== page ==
The long view

Shayla Walmsley reviews Violence and Nationalist Politics in Derry City, 1920–1923 by Ronan Gallagher, Four Courts Press, £9.95 pbk and Ireland: The Union and its Aftermath by Oliver MacDonagh, University College Dublin Press, £13.95 pbk

VIOLENCE AND Nationalist Politics in Derry City illustrates the old dictum that the exception elucidates the rule.

The trend in recent decades to forego the obvious main event and look instead at what would once have been considered marginalia has its advantages: it’s hard to imagine the great working class histories without it. So instead of looking at Dublin and Belfast, Gallagher looks at Derry, the bastion of a Catholic majority yet at the same time of Orange mythology, and a city under the municipal control of nationalists/Sinn Fein for a brief shining moment from 1920–1923.

But the main show keeps overshadowing the margins. The Treaty debates of 1921–2 split the IRA in the north, including Derry, for example; and it was Belfast’s abolition of PR for local elections in 1922 that laid to rest the hope that the Boundary Commission would hand Derry over to the Free State.

The upshot? That isn’t quite so clear. Gallagher is emphatic that what has since been understood as sporadic sectarian conflict in Derry was, at least partly, righteous anger at another bout of gerrymandering. But it isn’t clear whether, when he tells us that when the corporation stopped short of declaring for Dáil Éireann, it was for “the thought of lives being lost” or, as he says a moment later, because they “fell short of the goal of national republican principle.”

Gallagher’s book is short and conscientious – especially given that it relies heavily on newspaper sources. The disadvantages of this method are obvious: think of a history of England in Daily Mail headlines. But to give Gallagher his due, when he quotes reports from the (much more estimable) Derry Journal, he identifies where there are no supporting sources. This author would survive Hutton.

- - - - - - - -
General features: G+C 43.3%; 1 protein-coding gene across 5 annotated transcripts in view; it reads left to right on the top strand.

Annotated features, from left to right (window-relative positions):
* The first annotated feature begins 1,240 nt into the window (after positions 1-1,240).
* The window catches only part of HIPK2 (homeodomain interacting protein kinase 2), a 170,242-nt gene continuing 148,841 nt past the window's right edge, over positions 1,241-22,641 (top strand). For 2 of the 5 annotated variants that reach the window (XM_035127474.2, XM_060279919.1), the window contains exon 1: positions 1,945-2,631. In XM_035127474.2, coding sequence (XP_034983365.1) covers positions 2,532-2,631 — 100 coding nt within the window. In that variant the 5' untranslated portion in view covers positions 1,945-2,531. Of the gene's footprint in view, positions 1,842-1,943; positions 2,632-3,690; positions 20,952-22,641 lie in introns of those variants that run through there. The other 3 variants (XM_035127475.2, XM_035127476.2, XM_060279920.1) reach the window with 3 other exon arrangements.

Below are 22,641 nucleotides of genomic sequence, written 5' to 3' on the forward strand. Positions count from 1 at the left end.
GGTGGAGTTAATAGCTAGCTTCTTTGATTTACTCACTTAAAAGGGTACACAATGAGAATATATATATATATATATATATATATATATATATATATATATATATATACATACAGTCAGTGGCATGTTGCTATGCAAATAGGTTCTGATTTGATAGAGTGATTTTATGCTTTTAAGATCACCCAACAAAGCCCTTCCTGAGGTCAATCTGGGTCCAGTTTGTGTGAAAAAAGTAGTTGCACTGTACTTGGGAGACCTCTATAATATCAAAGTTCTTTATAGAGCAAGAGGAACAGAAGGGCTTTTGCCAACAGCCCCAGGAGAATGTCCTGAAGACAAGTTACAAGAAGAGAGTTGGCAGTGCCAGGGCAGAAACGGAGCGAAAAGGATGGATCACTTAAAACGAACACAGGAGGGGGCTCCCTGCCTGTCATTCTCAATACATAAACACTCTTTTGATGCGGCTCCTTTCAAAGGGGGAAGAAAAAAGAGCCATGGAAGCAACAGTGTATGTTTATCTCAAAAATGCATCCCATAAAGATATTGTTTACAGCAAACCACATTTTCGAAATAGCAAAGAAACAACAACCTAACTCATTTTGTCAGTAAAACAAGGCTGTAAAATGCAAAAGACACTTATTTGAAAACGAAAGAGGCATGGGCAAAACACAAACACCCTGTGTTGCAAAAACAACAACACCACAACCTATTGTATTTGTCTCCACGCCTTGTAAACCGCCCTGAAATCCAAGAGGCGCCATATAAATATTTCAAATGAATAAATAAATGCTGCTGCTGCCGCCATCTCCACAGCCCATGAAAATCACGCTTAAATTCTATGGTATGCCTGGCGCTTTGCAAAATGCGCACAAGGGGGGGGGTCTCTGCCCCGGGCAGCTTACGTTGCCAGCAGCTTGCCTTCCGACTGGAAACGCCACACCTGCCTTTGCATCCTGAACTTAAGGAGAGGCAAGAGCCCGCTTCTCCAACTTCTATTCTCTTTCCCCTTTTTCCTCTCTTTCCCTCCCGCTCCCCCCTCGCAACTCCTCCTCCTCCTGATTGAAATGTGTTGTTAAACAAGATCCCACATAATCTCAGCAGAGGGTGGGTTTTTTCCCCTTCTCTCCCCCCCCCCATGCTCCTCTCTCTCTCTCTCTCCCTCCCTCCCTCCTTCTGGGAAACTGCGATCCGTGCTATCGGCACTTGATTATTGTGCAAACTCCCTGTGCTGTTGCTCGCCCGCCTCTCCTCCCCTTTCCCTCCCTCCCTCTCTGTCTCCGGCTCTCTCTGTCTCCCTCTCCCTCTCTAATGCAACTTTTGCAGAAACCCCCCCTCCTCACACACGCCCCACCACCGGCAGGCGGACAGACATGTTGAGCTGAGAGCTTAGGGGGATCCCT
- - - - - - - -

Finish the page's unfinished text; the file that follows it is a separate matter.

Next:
Compare Derry’s three-year hiatus with the vast scope of Oliver MacDonagh’s Ireland: the Union and its Aftermath, first published in the 1960s and re-issued a year after the author’s death.

The risk – given that history changes almost as quickly as events – is that after 30-odd years, the book will no longer be relevant. No danger here. This is top-line political history of the old school, and none the worse for it.

But there are caveats. The first is MacDonagh’s tendency to push too far the idea that Britain and Ireland were ‘Siamese twins’ (one of his chapter headings) after the Act of Union of 1800. More than a century later, for instance, the new state was “remarkable for its fidelity to British models.”

The second is that, as a result, he underplays the very real differences – the role, for instance, of oppression, aspiration and ideology, and of culture that the historian Jonathan Steinberg has defined as ‘more than the arts pages of the Sunday papers’. MacDonagh perhaps tries too hard, as the introduction tells us, to avoid carrying a ‘sobbing list of themes for Irish research’.

In the same introduction, WJ McCormack points out that "Ireland has no Platonic existence in MacDonagh’s version of the nineteenth century, no suffering or inviolable essential existence on its own.” Perhaps it’s in the nature of revisionist schools to overstate the case.

A postscript written for the second edition, published in the 1970s tried to make sense of the events of 1968–73. MacDonagh takes as his starting point the Whiteboy movement of the 1760s. After all, there is something to be said for the long view.

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